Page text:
"Tadoussac, from the Innu word meaning "bosom" (refers to the capes on either side of the mouth of the Saguenay River, where the whales come to feed)"
Ah, Tadoussac: the place that nurtures both translators and whales.
When I first came to the Glassco Translation Residency, I'd already had over a decade of experience as an actor and playwright, with a sideline as a commercial translator that helped keep my fridge full and my French alive. When I left, I had the draft of my very first play translation, Philippe Soldevila's Tales of the Moon... and much had changed.
Within those ten days, I had been mentored by Linda Gaboriau, the preeminent translator of Québecois drama into English – an elegant and scintillating figure, in person as in prose. I'd shared good Charlevoix cheese, cultural insights, and theatrical war stories with some of the most exciting playwrights and translators in the flourishing theatre scene of Québec, as well as the translator and director Shahin Sayadi from Halifax, and the playwright Greg MacArthur from... pretty much everywhere. Moreover, I'd had a crash course in the thorny/ubiquitous politics of language in Québec... not merely as a topic of intellectual interest, but up close and personal. Everything about me – not only my aptitude and motivation for doing the work, but even the very way I speak the French language (halting-to-fluent mid-Atlantic diction, peppered with jarringly Québecois expressions) – was analysed and challenged. It was hard and it was bruising at times, but it left me with much greater skill, increased self-awareness, and renewed determination. Linda, thank heaven, steered me through it all.
Now, ten years later, I was finally going back, to work with Olivier Sylvestre as I translated his first play, La Beauté du monde, for Pi Theatre. Of course, things were very different this time. Linda had left the leadership of the residency in the capable hands of her protégé and friend Bobby Theodore; there was a whole new group of artists; and the languages being worked in included Cantonese, Spanish, and N’lakap’mux as well as English and French. Meanwhile our societies have (d)evolved in many ways, and our theatrical cultures along with them. Furthermore, I'm different. I'm a mid-career theatre artist now, and a translator with over a dozen plays to my credit: five of them have been produced to date, and three published. I'm no star, but I have a process, and a track record, and fewer and fewer fucks to give about what anyone thinks of my French.
What hasn't altered, is Tadoussac. Not really. It was spring instead of fall this time, so the spectacular sunsets were later every night: but the whales, the rocks, the pretty painted village on a bed of wild... the lovely and spacious old ten-bedroom cabin crammed with folk art, solid wooden furnishings, Bill Glassco's Tarragon Theatre memorabilia, and first-rate books... all were as I had left them. Like the apartment building in La Beauté du monde, the Glassco family's summer home is a character in itself... but instead of the carnivorous beast of Olivier's oneiric and haunting play, she is a gracious and welcoming small-town aunt who offers you seconds of everything.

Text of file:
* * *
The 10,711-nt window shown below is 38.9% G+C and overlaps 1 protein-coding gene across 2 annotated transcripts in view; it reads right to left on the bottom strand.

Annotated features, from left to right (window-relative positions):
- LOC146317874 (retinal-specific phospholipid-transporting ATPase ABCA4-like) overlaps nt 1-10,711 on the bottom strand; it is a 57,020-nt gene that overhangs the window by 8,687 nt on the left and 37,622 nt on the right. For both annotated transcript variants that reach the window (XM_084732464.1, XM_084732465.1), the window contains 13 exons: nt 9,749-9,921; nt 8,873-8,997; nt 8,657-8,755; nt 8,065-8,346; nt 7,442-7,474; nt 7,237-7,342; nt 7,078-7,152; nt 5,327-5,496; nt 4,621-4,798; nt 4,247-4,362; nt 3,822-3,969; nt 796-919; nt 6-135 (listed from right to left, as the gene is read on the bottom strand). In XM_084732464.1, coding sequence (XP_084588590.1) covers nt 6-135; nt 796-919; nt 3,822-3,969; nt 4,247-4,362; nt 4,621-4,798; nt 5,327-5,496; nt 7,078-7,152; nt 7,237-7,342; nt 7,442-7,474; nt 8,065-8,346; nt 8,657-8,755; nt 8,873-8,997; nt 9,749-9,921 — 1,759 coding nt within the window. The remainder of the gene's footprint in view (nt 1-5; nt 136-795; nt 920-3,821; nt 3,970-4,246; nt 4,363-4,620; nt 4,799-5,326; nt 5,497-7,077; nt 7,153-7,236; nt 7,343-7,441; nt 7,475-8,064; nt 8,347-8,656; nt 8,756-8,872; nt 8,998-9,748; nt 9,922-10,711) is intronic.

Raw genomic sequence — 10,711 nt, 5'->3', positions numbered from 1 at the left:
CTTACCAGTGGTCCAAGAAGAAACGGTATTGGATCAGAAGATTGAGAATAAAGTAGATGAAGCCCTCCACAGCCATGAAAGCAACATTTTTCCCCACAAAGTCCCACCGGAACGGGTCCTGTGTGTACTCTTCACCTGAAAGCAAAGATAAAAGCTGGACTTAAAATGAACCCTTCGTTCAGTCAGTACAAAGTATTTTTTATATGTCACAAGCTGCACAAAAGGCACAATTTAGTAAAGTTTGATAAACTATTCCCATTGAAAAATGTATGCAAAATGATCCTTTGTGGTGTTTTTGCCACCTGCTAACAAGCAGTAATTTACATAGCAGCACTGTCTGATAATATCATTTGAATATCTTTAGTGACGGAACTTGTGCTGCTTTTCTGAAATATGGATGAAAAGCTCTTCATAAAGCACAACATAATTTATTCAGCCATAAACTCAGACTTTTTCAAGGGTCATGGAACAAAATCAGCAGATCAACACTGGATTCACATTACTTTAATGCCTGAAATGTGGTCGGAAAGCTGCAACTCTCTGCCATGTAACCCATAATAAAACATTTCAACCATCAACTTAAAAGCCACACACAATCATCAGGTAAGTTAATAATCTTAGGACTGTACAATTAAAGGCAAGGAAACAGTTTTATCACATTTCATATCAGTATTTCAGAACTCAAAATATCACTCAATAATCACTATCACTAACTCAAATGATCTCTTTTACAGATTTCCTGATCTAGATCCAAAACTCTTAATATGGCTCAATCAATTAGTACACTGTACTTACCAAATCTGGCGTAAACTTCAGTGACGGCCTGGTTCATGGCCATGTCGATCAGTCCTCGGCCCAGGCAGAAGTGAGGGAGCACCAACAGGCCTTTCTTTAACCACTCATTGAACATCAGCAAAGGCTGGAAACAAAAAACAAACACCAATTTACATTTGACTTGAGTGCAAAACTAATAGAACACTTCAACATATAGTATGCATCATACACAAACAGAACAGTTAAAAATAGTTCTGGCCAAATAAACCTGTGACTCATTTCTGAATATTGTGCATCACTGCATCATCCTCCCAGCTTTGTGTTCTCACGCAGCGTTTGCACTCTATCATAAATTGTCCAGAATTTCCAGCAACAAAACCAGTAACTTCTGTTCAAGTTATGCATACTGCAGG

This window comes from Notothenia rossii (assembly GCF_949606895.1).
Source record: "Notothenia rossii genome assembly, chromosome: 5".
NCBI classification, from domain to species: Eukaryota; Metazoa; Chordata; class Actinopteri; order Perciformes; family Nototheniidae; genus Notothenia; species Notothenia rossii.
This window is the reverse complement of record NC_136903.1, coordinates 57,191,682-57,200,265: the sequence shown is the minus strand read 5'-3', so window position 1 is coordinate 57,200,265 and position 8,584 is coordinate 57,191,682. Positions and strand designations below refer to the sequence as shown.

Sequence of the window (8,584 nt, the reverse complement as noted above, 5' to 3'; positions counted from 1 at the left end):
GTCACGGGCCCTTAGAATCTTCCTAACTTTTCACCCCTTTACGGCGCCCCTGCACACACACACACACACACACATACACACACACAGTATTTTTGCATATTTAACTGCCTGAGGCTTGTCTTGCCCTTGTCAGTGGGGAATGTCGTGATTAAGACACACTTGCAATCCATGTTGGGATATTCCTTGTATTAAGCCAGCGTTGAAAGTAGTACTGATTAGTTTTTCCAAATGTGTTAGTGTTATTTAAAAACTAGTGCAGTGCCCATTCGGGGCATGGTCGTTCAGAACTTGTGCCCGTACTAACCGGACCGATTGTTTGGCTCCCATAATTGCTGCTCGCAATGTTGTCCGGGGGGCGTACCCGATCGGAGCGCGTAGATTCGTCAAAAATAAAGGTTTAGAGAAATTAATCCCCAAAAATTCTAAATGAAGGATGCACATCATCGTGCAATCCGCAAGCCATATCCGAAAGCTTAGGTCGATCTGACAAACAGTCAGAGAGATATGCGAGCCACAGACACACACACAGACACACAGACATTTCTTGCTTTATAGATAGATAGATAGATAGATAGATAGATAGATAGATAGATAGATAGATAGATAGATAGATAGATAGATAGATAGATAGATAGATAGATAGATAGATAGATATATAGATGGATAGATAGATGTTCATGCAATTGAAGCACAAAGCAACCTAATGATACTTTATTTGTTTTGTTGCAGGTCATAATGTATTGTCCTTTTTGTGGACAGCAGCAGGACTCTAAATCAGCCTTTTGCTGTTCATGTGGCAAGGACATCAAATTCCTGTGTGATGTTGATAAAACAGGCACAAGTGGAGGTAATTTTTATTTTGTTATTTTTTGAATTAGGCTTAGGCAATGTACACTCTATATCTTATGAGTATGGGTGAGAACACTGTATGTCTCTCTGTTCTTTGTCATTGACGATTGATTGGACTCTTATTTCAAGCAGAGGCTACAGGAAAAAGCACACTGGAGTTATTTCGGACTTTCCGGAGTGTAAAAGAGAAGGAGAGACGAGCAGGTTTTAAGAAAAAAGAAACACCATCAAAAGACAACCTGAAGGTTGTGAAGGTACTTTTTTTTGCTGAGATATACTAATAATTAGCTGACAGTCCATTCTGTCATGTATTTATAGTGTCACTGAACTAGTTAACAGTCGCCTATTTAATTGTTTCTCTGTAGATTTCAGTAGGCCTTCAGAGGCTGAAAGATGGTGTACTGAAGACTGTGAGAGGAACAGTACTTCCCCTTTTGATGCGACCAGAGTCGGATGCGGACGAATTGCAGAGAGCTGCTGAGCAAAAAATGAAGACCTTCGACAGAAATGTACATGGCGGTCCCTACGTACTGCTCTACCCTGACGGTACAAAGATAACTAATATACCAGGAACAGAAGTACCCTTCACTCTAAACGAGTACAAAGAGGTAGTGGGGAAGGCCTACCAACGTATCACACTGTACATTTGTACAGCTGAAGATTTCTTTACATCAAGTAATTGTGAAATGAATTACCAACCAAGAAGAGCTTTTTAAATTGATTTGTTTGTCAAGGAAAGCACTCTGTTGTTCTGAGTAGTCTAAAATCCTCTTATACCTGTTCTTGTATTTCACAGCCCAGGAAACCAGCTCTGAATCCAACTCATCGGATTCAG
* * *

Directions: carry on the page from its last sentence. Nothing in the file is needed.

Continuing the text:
Just as before, ten days of hard work, laughter, cultural exchange, and linguistic insights were enjoyed by all, with evenings full of good food (merci, Andrée) and good wine. It's still the way you always imagined university would be: the perfect cocktail of solitude and togetherness, communal life and the life of the mind, garnished with long, companionable walks. The sort of environment where Olivier could peaceably translate Jordan Tannahill on one end of the comfy old sofa while I was translating Olivier on the other... and we could help each other when we got stuck. Where my husband and I could both take part, thrilled to be sharing this special place, but spending most of the day delving deep into our separate projects with our separate creative partners. Where Charles could whirl Bea into an impromptu ballroom dance, while good-naturedly arguing about who was going to lead. Several of us opined that we could easily live this way for ages... except that we would miss our loved ones, actual theatre, and Asian food.
Actually, the biggest shift I noticed in the residency itself was generational. Bobby is a much more senior translator than I am, but age-wise he is more or less a peer... as were most of us this year (sparkling Alexis, profound Pascal), except for those (Olivier, Charles, rising talent Derek Chan) who were younger. On my way home, I had a wee drink in Montréal with the brilliant translator and filmmaker Shelley Tepperman, who since that first residency has become a dear friend. She said that, much as she hoped to go back to Tadoussac and felt that Bobby was a great choice to lead, she would miss Linda's stories; the breadth of her experience; her ability to draw on a lifetime of important work with the great figures of our time in order to guide the rest of us and put everything into perspective.
"Yeah," I said. "But I'm realising that, sooner or later, we're going to have to start doing that, too. Passing on whatever we know to the next generation... including Linda's stories. I mean, that's what we do, as translators, right? We transmit what we love, to the best of our ability, to the people we hope will care about it?"
"Huh," said Shelley.
"I know," I replied. "Me, too."
The annual Glassco Translation Residency in Tadoussac, Québec is Canada's only artist residency focused solely on the translation of plays. My thanks to Playwrights Workshop Montreal, Pi Theatre, and Richard Wolfe for this priceless opportunity... and to Briony Glassco and the Glassco family for opening their incredible home every year. You can read more about my translations here.